'It just doesn't fall out of the sky like that'

'It just doesn't fall out of the sky like that'
VANISHED: (Above) An image courtesy of Flightradar24, showing the flight track of the plane on Friday.

As the families of the 239 people who had been on board MH370 continued their agonising vigil on Sunday, the world was no closer to an answer to what happened to the missing Boeing 777-200.

But what became clearer was that some usual factors involved in aircraft accidents could be ruled out.

Experts insist that the weather conditions over the South China sea that day - benign - are unlikely to have caused the plane any distress.

If there had been a mechanical fault in the aircraft, others argue, why had the pilots not issued any distress calls?

Another cause for concern: The point at which the plane vanished.

Said CNN's aviation expert Richard Quest: "It was two hours into the flight - this would have been classed as the 'cruise portion of the flight'.

You break down the flight into taxi, take-off, climb out and then cruise. So in that particular point of the flight, this is the safest part, nothing is supposed to go wrong. The aircraft is at altitude on auto-pilot, the pilots are making minor corrections and changes for height as the plane burns off fuel - the plane will be going higher and higher - so this is extremely serious that something happened at this point in the flight."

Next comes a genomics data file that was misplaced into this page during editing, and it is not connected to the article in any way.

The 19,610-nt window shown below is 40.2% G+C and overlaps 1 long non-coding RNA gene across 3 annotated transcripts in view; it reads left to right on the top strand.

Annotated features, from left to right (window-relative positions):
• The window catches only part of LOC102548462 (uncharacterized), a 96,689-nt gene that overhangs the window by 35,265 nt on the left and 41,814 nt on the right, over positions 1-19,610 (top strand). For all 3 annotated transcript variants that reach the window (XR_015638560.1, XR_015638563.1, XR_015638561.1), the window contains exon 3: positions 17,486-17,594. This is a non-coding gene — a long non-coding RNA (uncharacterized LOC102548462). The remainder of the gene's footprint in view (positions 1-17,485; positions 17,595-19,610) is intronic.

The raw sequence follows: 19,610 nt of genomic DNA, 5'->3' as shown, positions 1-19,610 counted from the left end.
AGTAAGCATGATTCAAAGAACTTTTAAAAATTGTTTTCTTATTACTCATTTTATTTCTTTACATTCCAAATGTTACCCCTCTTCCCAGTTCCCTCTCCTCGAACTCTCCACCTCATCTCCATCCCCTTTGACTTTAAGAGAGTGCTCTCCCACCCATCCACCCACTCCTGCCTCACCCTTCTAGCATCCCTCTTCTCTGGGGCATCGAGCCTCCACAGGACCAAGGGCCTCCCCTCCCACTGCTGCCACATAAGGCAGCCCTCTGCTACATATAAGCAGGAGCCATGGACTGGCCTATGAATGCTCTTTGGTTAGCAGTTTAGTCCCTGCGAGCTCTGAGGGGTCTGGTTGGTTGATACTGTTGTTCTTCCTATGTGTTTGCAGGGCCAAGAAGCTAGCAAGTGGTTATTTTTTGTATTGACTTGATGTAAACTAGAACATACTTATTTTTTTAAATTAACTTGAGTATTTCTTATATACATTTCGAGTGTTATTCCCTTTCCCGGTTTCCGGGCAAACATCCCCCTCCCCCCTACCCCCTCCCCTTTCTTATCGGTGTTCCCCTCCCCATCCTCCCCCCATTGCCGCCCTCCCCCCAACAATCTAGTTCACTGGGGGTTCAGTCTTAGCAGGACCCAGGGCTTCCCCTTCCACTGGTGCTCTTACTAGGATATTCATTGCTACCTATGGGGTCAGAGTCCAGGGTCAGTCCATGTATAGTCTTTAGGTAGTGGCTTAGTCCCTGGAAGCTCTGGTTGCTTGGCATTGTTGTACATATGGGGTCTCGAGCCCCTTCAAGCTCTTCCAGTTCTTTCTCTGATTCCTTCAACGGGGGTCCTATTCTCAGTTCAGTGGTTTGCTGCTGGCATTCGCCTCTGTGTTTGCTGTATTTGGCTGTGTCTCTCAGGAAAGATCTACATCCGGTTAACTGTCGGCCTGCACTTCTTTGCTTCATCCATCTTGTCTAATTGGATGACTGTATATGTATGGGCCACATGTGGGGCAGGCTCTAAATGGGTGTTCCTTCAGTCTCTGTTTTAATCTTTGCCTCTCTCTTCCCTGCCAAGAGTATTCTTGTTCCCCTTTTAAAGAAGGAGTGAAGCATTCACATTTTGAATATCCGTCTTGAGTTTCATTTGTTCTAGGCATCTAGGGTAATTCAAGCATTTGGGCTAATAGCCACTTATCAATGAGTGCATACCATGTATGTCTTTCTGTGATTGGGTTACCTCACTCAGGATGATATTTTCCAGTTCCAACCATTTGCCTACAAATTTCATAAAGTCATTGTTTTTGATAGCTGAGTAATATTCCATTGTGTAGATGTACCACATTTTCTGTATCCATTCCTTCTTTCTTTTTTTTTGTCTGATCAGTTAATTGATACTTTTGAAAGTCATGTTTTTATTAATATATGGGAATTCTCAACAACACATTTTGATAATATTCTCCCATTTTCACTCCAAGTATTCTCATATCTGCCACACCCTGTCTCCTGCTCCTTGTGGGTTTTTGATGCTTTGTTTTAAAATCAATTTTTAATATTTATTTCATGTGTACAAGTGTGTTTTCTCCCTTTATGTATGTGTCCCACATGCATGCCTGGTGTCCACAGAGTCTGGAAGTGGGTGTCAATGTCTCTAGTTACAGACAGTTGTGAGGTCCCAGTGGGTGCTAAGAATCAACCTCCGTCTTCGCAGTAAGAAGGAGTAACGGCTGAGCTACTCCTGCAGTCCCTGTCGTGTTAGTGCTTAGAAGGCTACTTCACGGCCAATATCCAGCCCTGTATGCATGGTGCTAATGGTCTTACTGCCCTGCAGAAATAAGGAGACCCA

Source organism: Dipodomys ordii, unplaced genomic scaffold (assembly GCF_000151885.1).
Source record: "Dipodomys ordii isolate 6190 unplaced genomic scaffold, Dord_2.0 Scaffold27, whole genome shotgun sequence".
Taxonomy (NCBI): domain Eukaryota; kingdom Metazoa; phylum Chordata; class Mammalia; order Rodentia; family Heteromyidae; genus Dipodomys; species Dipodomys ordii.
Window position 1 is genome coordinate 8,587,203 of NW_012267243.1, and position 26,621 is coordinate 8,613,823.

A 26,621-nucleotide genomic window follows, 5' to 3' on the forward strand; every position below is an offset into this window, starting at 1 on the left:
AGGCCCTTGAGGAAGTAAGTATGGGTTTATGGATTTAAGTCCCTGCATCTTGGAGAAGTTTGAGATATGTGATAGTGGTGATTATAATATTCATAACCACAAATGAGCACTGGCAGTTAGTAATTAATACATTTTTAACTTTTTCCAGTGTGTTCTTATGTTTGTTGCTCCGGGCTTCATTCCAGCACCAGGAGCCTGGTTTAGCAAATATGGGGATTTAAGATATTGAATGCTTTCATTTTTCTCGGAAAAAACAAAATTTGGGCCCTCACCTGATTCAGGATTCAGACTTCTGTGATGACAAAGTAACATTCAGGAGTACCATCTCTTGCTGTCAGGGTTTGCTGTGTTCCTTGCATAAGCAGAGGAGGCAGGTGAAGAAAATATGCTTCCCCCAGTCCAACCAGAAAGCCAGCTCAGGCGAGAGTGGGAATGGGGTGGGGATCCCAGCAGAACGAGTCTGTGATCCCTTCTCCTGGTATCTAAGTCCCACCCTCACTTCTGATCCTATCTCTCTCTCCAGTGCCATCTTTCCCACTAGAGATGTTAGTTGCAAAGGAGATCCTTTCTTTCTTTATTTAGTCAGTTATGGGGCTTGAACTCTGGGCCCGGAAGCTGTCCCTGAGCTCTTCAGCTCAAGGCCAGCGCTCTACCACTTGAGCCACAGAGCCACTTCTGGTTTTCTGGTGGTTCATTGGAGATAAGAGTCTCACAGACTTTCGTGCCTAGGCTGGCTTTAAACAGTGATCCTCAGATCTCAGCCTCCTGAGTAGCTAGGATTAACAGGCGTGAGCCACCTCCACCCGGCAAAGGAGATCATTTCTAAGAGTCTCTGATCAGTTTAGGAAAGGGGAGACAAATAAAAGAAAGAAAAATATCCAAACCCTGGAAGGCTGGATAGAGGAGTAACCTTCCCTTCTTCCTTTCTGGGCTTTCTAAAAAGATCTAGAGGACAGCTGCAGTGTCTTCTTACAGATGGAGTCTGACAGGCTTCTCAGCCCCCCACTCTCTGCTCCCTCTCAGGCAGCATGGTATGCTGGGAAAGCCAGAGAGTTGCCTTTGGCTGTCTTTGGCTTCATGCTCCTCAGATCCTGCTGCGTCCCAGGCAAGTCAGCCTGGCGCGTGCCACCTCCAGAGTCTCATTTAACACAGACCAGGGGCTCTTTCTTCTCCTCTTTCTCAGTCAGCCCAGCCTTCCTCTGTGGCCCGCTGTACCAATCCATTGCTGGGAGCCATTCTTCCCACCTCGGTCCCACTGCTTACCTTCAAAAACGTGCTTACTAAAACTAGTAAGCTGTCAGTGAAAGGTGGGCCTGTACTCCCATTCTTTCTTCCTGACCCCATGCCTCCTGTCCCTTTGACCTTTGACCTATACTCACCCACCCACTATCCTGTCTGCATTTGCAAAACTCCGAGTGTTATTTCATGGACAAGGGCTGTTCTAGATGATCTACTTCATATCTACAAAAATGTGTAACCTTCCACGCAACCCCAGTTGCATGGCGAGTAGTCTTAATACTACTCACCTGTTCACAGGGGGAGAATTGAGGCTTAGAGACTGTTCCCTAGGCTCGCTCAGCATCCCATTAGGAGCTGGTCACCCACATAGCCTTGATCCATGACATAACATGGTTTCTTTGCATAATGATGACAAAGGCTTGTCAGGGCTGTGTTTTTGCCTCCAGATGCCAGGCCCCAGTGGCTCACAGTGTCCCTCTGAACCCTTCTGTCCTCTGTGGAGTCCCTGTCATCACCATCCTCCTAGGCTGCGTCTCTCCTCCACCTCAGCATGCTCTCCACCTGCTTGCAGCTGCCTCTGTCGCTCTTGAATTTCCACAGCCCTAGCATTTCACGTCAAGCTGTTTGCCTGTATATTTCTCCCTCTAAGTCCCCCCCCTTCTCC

The age and condition of the aircraft is another issue that has experts puzzled.

Said Mr Quest, on the 12-year-old 777-200 which had passed a stringent safety inspection just a week earlier: "It's not a particularly old aircraft. Malaysia has 15 777-200s in its fleet, it's an extremely experienced operator of this type of aircraft.

"It's a very reputable airline with a very good safety record."

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